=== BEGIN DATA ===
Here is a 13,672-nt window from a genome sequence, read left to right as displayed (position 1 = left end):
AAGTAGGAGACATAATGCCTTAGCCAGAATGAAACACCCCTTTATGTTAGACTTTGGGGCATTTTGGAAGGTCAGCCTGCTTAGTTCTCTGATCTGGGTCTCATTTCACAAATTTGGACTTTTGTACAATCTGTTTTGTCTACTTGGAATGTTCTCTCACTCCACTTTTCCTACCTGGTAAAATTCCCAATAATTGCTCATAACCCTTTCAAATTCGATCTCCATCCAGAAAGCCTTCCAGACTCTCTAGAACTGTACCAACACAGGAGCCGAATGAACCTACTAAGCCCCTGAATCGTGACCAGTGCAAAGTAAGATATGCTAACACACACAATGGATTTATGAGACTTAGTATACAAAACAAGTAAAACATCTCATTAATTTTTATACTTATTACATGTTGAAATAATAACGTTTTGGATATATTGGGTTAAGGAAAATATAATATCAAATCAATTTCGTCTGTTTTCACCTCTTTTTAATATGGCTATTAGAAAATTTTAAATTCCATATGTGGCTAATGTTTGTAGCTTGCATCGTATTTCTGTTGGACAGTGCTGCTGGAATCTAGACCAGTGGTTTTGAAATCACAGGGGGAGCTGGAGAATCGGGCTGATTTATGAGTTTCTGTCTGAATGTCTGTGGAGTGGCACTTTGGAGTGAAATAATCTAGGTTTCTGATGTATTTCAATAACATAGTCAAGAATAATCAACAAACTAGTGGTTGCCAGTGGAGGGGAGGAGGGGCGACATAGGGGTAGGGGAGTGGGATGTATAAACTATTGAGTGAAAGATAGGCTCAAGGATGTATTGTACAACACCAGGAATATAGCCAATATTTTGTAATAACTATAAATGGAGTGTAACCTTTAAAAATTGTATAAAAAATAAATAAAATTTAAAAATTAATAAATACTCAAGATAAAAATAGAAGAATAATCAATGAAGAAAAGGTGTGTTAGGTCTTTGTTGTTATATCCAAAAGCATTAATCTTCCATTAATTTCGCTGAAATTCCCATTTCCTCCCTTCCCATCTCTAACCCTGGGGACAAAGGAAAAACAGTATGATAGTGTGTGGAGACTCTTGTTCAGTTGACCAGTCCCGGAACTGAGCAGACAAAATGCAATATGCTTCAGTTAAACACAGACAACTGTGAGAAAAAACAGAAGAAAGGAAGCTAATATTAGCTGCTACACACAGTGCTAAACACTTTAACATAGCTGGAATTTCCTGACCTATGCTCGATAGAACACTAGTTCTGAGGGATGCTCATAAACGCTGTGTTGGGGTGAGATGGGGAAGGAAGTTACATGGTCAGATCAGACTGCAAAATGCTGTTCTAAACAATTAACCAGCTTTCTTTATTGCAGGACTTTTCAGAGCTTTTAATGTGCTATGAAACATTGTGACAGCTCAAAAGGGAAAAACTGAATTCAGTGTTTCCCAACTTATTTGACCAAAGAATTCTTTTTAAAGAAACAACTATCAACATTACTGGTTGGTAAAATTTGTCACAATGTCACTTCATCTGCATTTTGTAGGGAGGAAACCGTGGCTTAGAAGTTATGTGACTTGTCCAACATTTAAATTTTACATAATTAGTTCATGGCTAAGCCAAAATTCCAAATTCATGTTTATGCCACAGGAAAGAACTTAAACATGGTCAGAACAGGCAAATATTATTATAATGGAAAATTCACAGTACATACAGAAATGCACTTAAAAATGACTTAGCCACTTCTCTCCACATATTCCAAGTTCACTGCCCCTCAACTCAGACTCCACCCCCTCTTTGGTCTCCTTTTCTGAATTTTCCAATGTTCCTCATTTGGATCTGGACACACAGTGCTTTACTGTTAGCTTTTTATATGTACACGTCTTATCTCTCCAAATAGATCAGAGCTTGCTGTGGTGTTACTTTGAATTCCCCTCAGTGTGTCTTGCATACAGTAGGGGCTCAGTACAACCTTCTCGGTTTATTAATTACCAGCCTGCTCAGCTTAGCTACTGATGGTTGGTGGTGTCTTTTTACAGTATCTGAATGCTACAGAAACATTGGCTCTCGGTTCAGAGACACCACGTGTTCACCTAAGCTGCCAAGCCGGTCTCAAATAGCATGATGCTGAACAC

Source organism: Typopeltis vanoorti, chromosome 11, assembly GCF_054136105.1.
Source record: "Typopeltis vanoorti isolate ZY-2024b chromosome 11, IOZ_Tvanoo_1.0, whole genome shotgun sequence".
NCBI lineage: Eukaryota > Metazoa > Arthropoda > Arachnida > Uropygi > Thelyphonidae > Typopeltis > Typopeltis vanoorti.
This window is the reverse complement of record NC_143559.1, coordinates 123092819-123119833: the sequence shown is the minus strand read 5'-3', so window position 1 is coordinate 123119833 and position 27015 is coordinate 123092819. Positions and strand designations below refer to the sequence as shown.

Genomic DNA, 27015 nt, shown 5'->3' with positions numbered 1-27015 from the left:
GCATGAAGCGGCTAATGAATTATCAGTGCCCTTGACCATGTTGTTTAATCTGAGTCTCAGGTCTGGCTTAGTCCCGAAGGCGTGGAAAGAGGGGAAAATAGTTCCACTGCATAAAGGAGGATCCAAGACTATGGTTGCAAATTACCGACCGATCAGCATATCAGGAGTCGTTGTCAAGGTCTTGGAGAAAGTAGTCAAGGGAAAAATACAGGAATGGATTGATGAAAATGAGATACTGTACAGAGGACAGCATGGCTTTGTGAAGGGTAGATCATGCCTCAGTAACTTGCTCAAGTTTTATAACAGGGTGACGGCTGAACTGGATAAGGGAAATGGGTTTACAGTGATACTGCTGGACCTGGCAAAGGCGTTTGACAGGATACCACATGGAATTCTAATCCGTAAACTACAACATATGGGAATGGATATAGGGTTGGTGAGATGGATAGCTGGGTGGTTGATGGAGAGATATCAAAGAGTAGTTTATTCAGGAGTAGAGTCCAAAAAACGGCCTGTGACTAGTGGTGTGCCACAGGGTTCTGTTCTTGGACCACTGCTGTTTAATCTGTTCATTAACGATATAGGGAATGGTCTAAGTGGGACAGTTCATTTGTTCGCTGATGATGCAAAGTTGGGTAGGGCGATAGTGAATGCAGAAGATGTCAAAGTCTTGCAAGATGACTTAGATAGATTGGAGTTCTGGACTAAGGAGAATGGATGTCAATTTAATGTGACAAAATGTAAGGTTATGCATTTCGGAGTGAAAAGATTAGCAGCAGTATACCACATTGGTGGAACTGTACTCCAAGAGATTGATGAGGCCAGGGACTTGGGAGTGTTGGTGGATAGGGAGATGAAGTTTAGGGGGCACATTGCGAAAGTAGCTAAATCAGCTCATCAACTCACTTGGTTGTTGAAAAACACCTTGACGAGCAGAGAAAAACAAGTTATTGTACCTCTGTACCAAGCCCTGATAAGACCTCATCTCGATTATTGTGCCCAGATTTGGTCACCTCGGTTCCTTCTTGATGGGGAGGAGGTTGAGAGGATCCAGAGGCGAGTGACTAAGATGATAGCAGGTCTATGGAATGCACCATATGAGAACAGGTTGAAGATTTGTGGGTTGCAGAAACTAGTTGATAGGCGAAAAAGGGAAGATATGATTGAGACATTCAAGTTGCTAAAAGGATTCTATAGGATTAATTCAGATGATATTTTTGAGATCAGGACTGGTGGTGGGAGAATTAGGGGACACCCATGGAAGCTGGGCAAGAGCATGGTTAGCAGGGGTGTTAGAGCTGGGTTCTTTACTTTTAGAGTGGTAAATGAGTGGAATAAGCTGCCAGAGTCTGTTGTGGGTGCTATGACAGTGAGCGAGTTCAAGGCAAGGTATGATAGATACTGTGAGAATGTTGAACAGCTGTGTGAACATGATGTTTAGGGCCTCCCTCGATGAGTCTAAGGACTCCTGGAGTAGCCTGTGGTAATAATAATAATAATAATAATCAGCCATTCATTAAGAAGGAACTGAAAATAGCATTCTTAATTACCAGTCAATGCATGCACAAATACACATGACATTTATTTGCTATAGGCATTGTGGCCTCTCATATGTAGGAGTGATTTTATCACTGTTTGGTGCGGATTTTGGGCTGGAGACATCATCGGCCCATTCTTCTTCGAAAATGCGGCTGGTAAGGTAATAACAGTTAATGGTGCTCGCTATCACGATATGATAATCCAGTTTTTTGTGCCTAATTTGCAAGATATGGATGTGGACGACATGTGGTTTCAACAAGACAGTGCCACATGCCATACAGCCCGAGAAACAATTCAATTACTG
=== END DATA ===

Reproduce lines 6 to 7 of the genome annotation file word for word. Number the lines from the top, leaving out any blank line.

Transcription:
This window is the reverse complement of record NC_143559.1, coordinates 123092819-123119833: the sequence shown is the minus strand read 5'-3', so window position 1 is coordinate 123119833 and position 27015 is coordinate 123092819. Positions and strand designations below refer to the sequence as shown.

Genomic DNA, 27015 nt, shown 5'->3' with positions numbered 1-27015 from the left: